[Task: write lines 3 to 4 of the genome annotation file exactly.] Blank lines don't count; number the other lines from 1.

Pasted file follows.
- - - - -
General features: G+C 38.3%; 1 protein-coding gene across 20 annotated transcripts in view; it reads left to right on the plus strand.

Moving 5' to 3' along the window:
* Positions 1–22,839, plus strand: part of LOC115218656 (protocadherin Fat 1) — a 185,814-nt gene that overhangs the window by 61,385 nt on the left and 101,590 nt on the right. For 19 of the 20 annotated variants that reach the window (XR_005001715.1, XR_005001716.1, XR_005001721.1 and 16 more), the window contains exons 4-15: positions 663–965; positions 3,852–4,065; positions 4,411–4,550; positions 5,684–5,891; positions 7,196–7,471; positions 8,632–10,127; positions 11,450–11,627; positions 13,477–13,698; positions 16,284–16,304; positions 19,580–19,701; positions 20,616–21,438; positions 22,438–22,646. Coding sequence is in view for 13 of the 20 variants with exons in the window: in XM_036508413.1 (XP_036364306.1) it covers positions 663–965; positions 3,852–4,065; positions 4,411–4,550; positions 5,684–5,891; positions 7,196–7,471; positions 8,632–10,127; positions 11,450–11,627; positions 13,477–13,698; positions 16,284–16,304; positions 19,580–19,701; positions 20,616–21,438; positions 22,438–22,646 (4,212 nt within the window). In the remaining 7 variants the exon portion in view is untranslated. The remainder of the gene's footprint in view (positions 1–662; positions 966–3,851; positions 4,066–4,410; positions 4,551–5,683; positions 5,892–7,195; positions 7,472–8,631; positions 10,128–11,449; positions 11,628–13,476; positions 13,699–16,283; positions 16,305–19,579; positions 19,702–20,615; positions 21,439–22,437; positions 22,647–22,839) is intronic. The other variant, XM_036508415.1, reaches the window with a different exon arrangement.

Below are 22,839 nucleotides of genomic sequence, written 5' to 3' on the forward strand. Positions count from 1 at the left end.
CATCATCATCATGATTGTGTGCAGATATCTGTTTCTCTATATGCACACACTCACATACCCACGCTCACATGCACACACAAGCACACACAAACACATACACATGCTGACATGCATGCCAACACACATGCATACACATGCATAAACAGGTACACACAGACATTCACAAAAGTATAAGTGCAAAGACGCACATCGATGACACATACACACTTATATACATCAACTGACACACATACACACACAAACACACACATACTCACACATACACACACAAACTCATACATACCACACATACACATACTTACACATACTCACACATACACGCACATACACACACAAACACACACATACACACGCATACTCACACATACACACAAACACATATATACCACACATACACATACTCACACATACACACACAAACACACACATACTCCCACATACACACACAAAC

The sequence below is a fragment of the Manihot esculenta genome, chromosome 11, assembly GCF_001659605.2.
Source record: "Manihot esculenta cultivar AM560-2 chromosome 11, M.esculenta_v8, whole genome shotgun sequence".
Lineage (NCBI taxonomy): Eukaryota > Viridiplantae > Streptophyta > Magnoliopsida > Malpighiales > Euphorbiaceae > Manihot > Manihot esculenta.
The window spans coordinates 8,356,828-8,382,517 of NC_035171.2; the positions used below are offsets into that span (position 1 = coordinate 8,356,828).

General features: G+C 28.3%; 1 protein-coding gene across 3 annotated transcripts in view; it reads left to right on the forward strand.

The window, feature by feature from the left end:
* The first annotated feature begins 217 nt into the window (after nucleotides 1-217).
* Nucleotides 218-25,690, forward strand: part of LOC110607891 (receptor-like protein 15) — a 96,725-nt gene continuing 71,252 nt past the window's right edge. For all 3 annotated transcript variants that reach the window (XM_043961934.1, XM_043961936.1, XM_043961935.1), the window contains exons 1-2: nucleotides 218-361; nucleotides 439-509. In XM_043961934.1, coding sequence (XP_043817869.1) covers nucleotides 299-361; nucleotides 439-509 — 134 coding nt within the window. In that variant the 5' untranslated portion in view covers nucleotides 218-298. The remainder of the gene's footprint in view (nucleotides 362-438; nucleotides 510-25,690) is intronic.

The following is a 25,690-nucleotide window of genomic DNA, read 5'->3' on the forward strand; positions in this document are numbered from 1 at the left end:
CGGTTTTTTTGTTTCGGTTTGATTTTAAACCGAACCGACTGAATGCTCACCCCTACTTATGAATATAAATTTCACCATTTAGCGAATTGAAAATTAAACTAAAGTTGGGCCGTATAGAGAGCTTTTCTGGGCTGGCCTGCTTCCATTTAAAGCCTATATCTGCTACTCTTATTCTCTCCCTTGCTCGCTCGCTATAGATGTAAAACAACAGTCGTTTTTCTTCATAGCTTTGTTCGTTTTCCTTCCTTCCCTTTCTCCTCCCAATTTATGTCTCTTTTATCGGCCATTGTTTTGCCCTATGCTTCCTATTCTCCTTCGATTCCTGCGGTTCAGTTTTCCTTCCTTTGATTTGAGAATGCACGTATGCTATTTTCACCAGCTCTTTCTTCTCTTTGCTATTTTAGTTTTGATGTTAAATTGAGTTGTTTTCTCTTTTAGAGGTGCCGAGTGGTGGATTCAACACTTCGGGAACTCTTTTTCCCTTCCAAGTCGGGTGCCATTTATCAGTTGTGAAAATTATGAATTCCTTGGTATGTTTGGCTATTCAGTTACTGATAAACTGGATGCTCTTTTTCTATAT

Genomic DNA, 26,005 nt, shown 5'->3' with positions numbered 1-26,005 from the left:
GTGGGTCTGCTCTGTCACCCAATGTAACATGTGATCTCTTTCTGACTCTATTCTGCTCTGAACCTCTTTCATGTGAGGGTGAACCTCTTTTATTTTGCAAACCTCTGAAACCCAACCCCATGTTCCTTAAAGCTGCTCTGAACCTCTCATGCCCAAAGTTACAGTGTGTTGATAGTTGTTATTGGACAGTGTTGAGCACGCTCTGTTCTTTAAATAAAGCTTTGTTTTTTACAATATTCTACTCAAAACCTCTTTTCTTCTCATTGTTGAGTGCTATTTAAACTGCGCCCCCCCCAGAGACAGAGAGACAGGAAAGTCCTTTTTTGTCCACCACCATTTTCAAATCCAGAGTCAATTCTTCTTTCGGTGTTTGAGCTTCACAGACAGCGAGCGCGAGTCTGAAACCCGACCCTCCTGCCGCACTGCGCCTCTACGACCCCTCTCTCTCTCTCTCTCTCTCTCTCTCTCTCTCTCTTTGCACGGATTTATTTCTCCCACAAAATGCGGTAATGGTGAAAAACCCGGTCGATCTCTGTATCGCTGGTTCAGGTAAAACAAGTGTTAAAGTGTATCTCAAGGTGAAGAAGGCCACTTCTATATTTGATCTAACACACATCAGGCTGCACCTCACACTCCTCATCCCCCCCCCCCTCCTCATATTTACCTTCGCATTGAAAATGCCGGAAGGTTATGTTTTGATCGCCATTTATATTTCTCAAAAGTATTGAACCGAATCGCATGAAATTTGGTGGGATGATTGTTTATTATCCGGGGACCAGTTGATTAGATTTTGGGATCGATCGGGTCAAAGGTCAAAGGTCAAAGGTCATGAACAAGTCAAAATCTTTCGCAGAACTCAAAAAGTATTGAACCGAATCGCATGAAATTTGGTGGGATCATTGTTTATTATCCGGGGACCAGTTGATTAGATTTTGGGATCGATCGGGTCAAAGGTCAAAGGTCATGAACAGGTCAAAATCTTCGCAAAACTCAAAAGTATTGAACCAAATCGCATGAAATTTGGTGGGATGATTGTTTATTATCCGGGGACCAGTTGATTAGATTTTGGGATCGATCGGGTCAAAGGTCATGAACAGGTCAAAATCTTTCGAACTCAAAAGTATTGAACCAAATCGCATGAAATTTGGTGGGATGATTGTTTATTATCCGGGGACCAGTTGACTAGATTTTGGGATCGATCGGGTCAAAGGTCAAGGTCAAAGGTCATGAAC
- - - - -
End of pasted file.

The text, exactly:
* Positions 1–22,839, plus strand: part of LOC115218656 (protocadherin Fat 1) — a 185,814-nt gene that overhangs the window by 61,385 nt on the left and 101,590 nt on the right. For 19 of the 20 annotated variants that reach the window (XR_005001715.1, XR_005001716.1, XR_005001721.1 and 16 more), the window contains exons 4-15: positions 663–965; positions 3,852–4,065; positions 4,411–4,550; positions 5,684–5,891; positions 7,196–7,471; positions 8,632–10,127; positions 11,450–11,627; positions 13,477–13,698; positions 16,284–16,304; positions 19,580–19,701; positions 20,616–21,438; positions 22,438–22,646. Coding sequence is in view for 13 of the 20 variants with exons in the window: in XM_036508413.1 (XP_036364306.1) it covers positions 663–965; positions 3,852–4,065; positions 4,411–4,550; positions 5,684–5,891; positions 7,196–7,471; positions 8,632–10,127; positions 11,450–11,627; positions 13,477–13,698; positions 16,284–16,304; positions 19,580–19,701; positions 20,616–21,438; positions 22,438–22,646 (4,212 nt within the window). In the remaining 7 variants the exon portion in view is untranslated. The remainder of the gene's footprint in view (positions 1–662; positions 966–3,851; positions 4,066–4,410; positions 4,551–5,683; positions 5,892–7,195; positions 7,472–8,631; positions 10,128–11,449; positions 11,628–13,476; positions 13,699–16,283; positions 16,305–19,579; positions 19,702–20,615; positions 21,439–22,437; positions 22,647–22,839) is intronic. The other variant, XM_036508415.1, reaches the window with a different exon arrangement.

Below are 22,839 nucleotides of genomic sequence, written 5' to 3' on the forward strand. Positions count from 1 at the left end.